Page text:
The Difference: Golden State Warriors 111, Dallas Mavericks 87

Posted by James Herbert on March 11, 2012 under Recaps | Read the First Comment

Box score — Play-by-Play Shot Chart — Game Flow

You know the drill. The Difference is a reflection on the game that was, with one bullet for every point in the final margin.

  • There aren’t a lot of positives to take from a loss like this, except for the fact that it’s probably not all that representative of anything. The reality: the Mavs are now the third team this season to lose all three games of a back-to-back-to-back. At 23-20, they’ve dropped eight of ten and would occupy the West’s final playoff spot if the season ended today. Fortunately, the season doesn’t end today. This brutal stretch of nine games in 12 nights is over and I’m closer to the Mark Cuban “these losses are meaningless” school of thought than the “Dallas is a disaster” stance that clean-shaven Sam Mitchell took on NBA TV Friday night. Brendan Haywood will be back soon, Delonte West after that, and we’ll look for incremental improvements over the next month or so.
  • Oh, Jason Kidd will be back soon, too. He was a late scratch. No need to play the soon-to-be 39-year-old on three straight nights. This meant we were treated to a starting backcourt of Jason Terry and Dominique Jones, with Rodrigue Beaubois and Vince Carter theoretically adding scoring punch off the bench. For JET, it was his first start since last January. For Jones, it was the first of his career. Also, this was Terry’s 1000th career regular season game.
  • For the second night in a row, Dallas looked old and slow and fell behind early to a non-playoff team. The Warriors scored the first six points of the game and Rick Carlisle took his first timeout with 6:31 left in the first, down 11-5. The Mavs’ legs were dragging from the opening tip, while the Warriors, who hadn’t played since Wednesday, were full of energy, even if it wasn’t always channeled correctly. The Mavs started the first quarter shooting 2-13 and finished it 6-22.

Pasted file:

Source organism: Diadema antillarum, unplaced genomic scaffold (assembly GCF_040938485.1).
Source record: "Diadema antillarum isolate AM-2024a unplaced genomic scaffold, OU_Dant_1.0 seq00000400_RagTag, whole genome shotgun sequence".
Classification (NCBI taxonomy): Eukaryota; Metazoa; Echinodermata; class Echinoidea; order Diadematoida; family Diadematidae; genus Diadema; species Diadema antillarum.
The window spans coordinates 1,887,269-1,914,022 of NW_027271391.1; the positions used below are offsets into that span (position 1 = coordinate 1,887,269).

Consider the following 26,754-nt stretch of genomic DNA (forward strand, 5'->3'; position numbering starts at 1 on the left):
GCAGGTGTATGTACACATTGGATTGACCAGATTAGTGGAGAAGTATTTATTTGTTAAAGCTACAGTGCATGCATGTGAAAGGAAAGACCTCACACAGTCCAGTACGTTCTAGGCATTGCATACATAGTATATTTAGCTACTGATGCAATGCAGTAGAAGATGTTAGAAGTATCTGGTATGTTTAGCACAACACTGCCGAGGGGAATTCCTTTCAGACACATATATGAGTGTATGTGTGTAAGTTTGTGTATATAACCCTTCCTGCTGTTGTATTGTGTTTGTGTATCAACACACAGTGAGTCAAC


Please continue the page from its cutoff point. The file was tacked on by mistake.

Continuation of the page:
• That energy I talked about? Much of it came from Ekpe Udoh, who was running and jumping and contesting shots all over the place. Early in the first, he challenged a Dirk Nowitzki jumper, then blocked Ian Mahinmi’s follow attempt. He blocked a Nowitzki shot a few possessions later. He should become a Serge Ibaka-like league-wide fan favorite as soon as the Warriors are relevant.
  • The first quarter wasn’t all one-sided and it wasn’t just the Mavericks being sloppy — both teams had six turnovers in the opening frame. After that timeout with 6:31 left, Rodrigue Beaubois and Lamar Odom checked in. Both immediately hit threes and tied the game at 11. But in the last 3:31, Golden State went on a 13-2 run. For the rest of the game, Dallas was playing catch-up.

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The Difference: Sacramento Kings 110, Dallas Mavericks 97

Posted by Holly MacKenzie on March 10, 2012 under Recaps | Be the First to Comment

Screen shot 2012-03-10 at 12.38.26 PM

Box score Play-by-Play Shot Chart Game Flow

You know the drill. The Difference is a reflection on the game that was, with one bullet for every point in the final margin.

  • It figures that the game I pick to recap is a blowout. Disclaimer before we go any further: I am a huge Isaiah Thomas fan. I will try to temper this as we talk about what went wrong with the Mavericks in Sacramento. It wasn’t pretty, people. Not even a little bit.
  • A rough start really doomed Dallas. The team had five of their 17 turnovers in the first quarter, including four of them in the first four minutes of the game. Sacramento took advantage, scoring nine points off of those turnovers in the opening session. The Kings jumped out to a lead quickly, leaving the Mavs to play catch up all night.
  • After finding himself on the bench at the end of the Suns game on Thursday night, Jason Terry (game-high 23 points, 10-for-18 fgs) was looking to get himself going early against the Kings, and was one of the bright spots for the Mavs offensively in the first half. He kept the Mavs in it by coming up with a bucket to temper the crowd every time the Kings seemed to be on the verge of really blowing things open.
  • While Dirk Nowitzki started off 2-for-2 from the floor, the team didn’t make it a point to get the ball to him in the first quarter and things went downhill from there as Dirk wasn’t ever able to get going. He shot 1-for-5 in the second quarter, 2-for-4 in the third and then 0-2 in the fourth. He finished with 13 points on 5-for-13 shooting in 29 minutes of action.
  • The Mavericks just looked sluggish tonight. Perhaps they were tired from last night’s loss to the Suns, but their defense wasn’t doing them any favours against the Kings. A five-point swing for the Kings: Jason Thompson gets his own offensive rebound, finds Chuck Hayes open under the hoop for an easy two. Next possession:Francisco Garcia steals the ball from Nowitzki (Mavs turnover #6) and finds John Salmons for a three.

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